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7 Tips to Maximise your Work Experience in a Downturn

7 Tips to Maximise your Work Experience in a Downturn

September 14, 2020

By Jenifer Jehan (Work Integrated Learning Facilitator at ICMS)

At the International College of Management, Sydney (ICMS) we believe that the best learning experience combines practical ‘real-world’ work experience with a strong academic foundation. That’s why we make sure that all our degrees include that vital work experience in the form of industry training subjects in which students undertake training with an industry partner (also known as work experience, professional placement or internship). The past few months have been challenging for the Work-Integrated Learning (WIL) department who are tasked with matching and placing students in their work placements with our network of over 1000 industry partners.

Luckily our WIL team loves a challenge!

Historically the WIL department has been able to help multiple students find roles in the same company, in more recent times this has changed for us. We are now finding that companies may only take on one or two interns whereas in the past they have been able to accommodate up to 10 students at once. Some of our partner companies have hiring freezes at present, meaning that they are not a position to take on any new staff – even interns.

However, things are starting to improve and lately we have been pleasantly surprised by the number of new requests from companies for interns or volunteers. As more and more companies start to come back to life, here are some of our tips for students looking to get work experience and make sure they are in the best possible position to be able to apply for roles:

  1. Set goals

This doesn’t just have to be for your career, but it’s a good place to start. Think about where you want to be and who you want to be working for in one year / three years / 10 years from now. Write down your goals or make a vision board if you want to get creative. Richard Branson recommends sharing your goals with others and holding each other accountable. At the very least, write them down and stick them on your wall.

  1. Smarten up your resume

Take a look at your resume. Does it make you proud? Would you hire yourself just by looking at this document? If the answer is no then it’s time to do some work! There are many resources online which will give you tips on how to create an outstanding resume. Think also about the content of your resume and whether you feel you have a good level of experience and skill. Are there any short courses you can take (outside of your normal studies) to help gain further skills to make you more employable?

  1. It’s (sometimes) not what you know…

Fairly often it can be who you know. Do you have a profile on LinkedIn? If not, then you really should. Check out this recent blog post by one of our industry partners from digital marketing agency Eloquent to help get you started: Reach out to your personal network, particularly if you know someone who works for a company that you would like to eventually work for. Get some career advice from friends and family and then put it into action.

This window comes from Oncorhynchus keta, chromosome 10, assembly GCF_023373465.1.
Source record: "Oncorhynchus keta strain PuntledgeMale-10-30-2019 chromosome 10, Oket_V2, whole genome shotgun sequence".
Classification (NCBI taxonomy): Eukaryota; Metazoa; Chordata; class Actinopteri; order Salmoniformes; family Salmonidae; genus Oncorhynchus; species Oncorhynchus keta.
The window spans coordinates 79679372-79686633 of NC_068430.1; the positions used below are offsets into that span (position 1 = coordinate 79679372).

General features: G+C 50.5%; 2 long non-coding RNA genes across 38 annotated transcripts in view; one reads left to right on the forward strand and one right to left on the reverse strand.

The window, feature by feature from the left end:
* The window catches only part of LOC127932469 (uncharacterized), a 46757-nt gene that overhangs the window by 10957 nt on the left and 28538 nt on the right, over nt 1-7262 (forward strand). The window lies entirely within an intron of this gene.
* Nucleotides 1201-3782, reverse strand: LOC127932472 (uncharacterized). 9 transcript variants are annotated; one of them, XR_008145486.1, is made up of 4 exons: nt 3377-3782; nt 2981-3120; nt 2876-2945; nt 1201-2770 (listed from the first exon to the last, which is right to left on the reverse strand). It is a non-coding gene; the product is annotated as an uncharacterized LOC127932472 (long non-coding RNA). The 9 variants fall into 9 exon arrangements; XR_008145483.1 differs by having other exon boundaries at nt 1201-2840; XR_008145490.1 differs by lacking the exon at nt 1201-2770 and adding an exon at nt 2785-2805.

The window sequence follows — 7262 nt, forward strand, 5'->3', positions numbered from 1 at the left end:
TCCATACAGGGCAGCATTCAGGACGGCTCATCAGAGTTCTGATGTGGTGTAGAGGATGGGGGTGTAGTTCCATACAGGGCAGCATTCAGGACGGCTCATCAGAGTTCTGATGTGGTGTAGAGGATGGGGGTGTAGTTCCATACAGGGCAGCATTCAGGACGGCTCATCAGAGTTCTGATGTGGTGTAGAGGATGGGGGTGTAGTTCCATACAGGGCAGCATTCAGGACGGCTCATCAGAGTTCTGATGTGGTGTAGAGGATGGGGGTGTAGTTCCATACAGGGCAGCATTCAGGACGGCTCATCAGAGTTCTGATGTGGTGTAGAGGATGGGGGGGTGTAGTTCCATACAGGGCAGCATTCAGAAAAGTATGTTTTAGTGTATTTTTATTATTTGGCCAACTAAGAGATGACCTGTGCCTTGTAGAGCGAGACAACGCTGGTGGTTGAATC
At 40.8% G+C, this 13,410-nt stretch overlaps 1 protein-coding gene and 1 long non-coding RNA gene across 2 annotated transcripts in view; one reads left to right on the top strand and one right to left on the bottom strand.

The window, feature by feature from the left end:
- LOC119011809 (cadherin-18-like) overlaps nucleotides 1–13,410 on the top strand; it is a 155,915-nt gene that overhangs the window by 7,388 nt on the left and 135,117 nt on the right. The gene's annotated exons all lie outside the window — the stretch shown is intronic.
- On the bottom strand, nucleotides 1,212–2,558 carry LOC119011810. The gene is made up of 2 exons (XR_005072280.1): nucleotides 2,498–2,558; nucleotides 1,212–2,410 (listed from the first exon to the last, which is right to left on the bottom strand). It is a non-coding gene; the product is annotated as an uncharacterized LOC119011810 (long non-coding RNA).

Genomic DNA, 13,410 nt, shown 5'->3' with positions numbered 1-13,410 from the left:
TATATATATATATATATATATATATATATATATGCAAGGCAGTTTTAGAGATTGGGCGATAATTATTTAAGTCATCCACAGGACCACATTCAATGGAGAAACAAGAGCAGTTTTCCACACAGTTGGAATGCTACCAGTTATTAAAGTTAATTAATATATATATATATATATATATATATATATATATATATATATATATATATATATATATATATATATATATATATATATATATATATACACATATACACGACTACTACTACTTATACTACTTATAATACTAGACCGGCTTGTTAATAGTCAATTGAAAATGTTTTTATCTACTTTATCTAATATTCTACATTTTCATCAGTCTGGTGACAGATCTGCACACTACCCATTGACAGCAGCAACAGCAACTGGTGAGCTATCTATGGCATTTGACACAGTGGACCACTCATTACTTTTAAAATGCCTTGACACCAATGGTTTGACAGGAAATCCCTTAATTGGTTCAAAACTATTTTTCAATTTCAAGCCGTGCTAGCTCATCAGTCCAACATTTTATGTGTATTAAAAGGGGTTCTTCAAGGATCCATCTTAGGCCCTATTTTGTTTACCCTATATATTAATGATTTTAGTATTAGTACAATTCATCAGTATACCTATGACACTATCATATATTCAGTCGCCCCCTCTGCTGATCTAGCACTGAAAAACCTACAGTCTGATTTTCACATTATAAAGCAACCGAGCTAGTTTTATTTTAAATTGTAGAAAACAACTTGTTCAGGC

1. Practice your interview skills

At ICMS each student has the opportunity to have a mock interview with one of our team, which will help them prepare for a real-life interview for a job or internship. Before you go for an interview (whether it be virtual or face-to-face) it is important to think about the type of questions which may be asked. There are some standard questions which many interviewers will ask. Take a while to search online and think about your top skills – why are you the best person for the role and how can you sell yourself?

  1. Think long-term

There may possibly be only unpaid (part-time) internships on offer at tough times. That shouldn’t be a surprise with the way the economy has suffered since the start of the COVID-19 pandemic. Think about your internship being an investment in your future career. It is a relatively short period of time, and if you can prove yourself during your internship there is every chance that you will find yourself moving into a paid role on completion. This has happened to at least two students I know in the past month.

  1. Be open to all opportunities

On paper, a role may not seem like your dream job. Often this can be a stepping stone to another role. Is it a small company? If so, great news – you often have access to be able to cross-train in other areas of the business. If it is a larger company then they may be able to grant you access to training materials to grow your skills. The culture of a company will make a role more enjoyable than the title on the job description, so try to find out as much as you can about the company culture before you even apply and see if you feel the culture is a good fit for you personally.

  1. Build your network

Are there any volunteer roles you can take on at this time? Take a look at There is a tab to be able to select online and remote opportunities, so even if we are still needing to remain socially distanced maybe there is a role you can take on from the comfort of your home.


Please contact the Work-Integrated Team team through [email protected] if you have any questions. We are always happy to help.


Industry Training, News